Encyclopedia of African-American Education


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In reality, this led to treatment and accommodations that were usually inferior to those provided for white Americans, systematizing a number of economic, educational and social disadvantages. In the face of years of mounting violence and intimidation directed at blacks as well as whites sympathetic to their cause, the U. When President Rutherford B.

Hayes withdrew Union troops from the South in as a result of a national compromise on the election, blacks lost most of their political power. Men like Benjamin "Pap" Singleton began speaking of leaving the South. This idea culminated in the —80 movement of the Exodusters , who migrated to Kansas, where blacks had much more freedom and it was easier to acquire land. When Democrats took control of Tennessee in , they passed laws making voter registration more complicated and ended the most competitive political state in the South.

Voting by blacks in rural areas and small towns dropped sharply, as did voting by poor whites. From to , starting with Mississippi and ending with Georgia, ten of eleven Southern states adopted new constitutions or amendments that effectively disenfranchised most blacks and many poor whites.

Using a combination of provisions such as poll taxes , residency requirements and literacy tests , states dramatically decreased black voter registration and turnout, in some cases to zero. As power became concentrated under the Democratic Party in the South, the party positioned itself as a private club and instituted white primaries , closing blacks out of the only competitive contests. By one-party white rule was firmly established across the South. Although African Americans quickly started litigation to challenge such provisions, early court decisions at the state and national level went against them.

In Williams v. Mississippi , the US Supreme Court upheld state provisions. This encouraged other Southern states to adopt similar measures over the next few years, as noted above. Booker T. Washington , of Tuskegee Institute secretly worked with Northern supporters to raise funds and provide representation for African Americans in additional cases, such as Giles v. Harris and Giles v. Teasley , but again the Supreme Court upheld the states. Segregation for the first time became a standard legal process in the South; it was informal in Northern cities.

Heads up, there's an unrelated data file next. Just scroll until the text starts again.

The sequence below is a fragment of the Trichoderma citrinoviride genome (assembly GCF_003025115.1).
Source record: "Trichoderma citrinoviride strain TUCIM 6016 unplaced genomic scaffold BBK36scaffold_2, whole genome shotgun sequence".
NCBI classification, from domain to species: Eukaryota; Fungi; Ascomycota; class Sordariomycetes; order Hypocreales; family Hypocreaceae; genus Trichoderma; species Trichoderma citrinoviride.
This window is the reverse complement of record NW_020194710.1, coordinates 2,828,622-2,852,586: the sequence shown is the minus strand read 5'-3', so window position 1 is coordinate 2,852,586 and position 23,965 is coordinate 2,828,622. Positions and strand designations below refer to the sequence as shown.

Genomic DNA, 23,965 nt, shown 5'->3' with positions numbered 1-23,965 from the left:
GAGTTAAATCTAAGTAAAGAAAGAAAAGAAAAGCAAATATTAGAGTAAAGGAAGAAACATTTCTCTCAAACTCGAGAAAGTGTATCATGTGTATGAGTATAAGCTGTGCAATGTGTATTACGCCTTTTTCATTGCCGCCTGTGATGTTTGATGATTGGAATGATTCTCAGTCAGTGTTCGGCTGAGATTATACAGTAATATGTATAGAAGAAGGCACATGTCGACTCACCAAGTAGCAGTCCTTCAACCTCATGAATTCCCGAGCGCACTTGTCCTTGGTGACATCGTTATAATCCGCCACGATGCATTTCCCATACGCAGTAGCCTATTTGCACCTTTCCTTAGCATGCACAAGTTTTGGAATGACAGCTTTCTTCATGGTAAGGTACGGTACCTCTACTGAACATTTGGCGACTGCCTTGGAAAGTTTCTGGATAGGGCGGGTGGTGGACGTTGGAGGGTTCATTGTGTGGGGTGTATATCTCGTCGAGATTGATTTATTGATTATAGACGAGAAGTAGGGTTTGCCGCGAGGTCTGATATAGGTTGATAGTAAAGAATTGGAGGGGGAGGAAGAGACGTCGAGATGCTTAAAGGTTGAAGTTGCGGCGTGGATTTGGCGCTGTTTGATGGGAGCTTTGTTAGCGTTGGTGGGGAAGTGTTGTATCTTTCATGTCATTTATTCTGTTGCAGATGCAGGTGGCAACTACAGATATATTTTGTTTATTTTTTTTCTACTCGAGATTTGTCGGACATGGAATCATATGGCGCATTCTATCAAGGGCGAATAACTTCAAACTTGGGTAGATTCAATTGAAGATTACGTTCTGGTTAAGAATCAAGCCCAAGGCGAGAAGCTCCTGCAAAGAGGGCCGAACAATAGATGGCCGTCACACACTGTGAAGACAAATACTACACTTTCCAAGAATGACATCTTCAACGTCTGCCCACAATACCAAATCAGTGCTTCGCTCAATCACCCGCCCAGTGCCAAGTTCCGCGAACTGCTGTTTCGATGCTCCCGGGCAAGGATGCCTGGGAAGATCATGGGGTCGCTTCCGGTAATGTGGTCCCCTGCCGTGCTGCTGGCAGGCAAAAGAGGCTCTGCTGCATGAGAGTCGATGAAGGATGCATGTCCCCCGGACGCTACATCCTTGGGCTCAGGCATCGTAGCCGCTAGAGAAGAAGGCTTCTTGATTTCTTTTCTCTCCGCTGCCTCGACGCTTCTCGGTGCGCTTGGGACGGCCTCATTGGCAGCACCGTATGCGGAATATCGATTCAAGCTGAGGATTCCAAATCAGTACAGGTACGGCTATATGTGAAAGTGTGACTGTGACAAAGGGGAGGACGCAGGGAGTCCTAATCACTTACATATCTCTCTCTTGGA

Jim Crow limited black access to transportation, schools, restaurants and other public facilities. Most southern blacks for decades continued to struggle in grinding poverty as agricultural, domestic and menial laborers. Many became sharecroppers , sharing the crop with the white land owners.. In , the Ku Klux Klan , a secret vigilante organization dedicated to destroying the Republican Party in the South, especially by terrorizing black leaders, was formed. Klansmen hid behind masks and robes to hide their identity while they carried out violence and property damage. The Klan used terrorism , especially murder and threats of murder, arson and intimidation.

The Klan's excesses led to the passage of legislation against it, and with Federal enforcement, it was destroyed by The anti-Republican and anti-freedmen sentiment only briefly went underground, as violence arose in other incidents, especially after Louisiana's disputed state election in , which contributed to the Colfax and Coushatta massacres in Louisiana in and Tensions and rumors were high in many parts of the South. When violence erupted, African Americans consistently were killed at a much higher rate than were European Americans.

Historians of the 20th century have renamed events long called "riots" in southern history.


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The common stories featured whites heroically saving the community from marauding blacks. Upon examination of the evidence, historians have called numerous such events "massacres", as at Colfax, because of the disproportionate number of fatalities for blacks as opposed to whites. The mob violence there resulted in 40—50 blacks dead for each of the three whites killed. While not as widely known as the Klan, the paramilitary organizations that arose in the South during the mids as the white Democrats mounted a stronger insurgency, were more directed and effective than the Klan in challenging Republican governments, suppressing the black vote and achieving political goals.

Unlike the Klan, paramilitary members operated openly, often solicited newspaper coverage, and had distinct political goals: to turn Republicans out of office and suppress or dissuade black voting in order to regain power in Groups included the White League , that started from white militias in Grant Parish, Louisiana, in and spread in the Deep South ; the Red Shirts , that started in Mississippi in but had chapters arise and was prominent in the election campaign in South Carolina , as well as in North Carolina ; and other White Line organizations such as rifle clubs.

The Jim Crow era accompanied the most cruel wave of "racial" suppression that America has yet experienced. Between and , millions of African Americans were disenfranchised, killed, and brutalized. According to newspaper records kept at the Tuskegee Institute , about 5, men, women, and children were murdered in documented extrajudicial mob violence —called " lynchings. Wells estimated that lynchings not reported by the newspapers, plus similar executions under the veneer of " due process ", may have amounted to about 20, killings.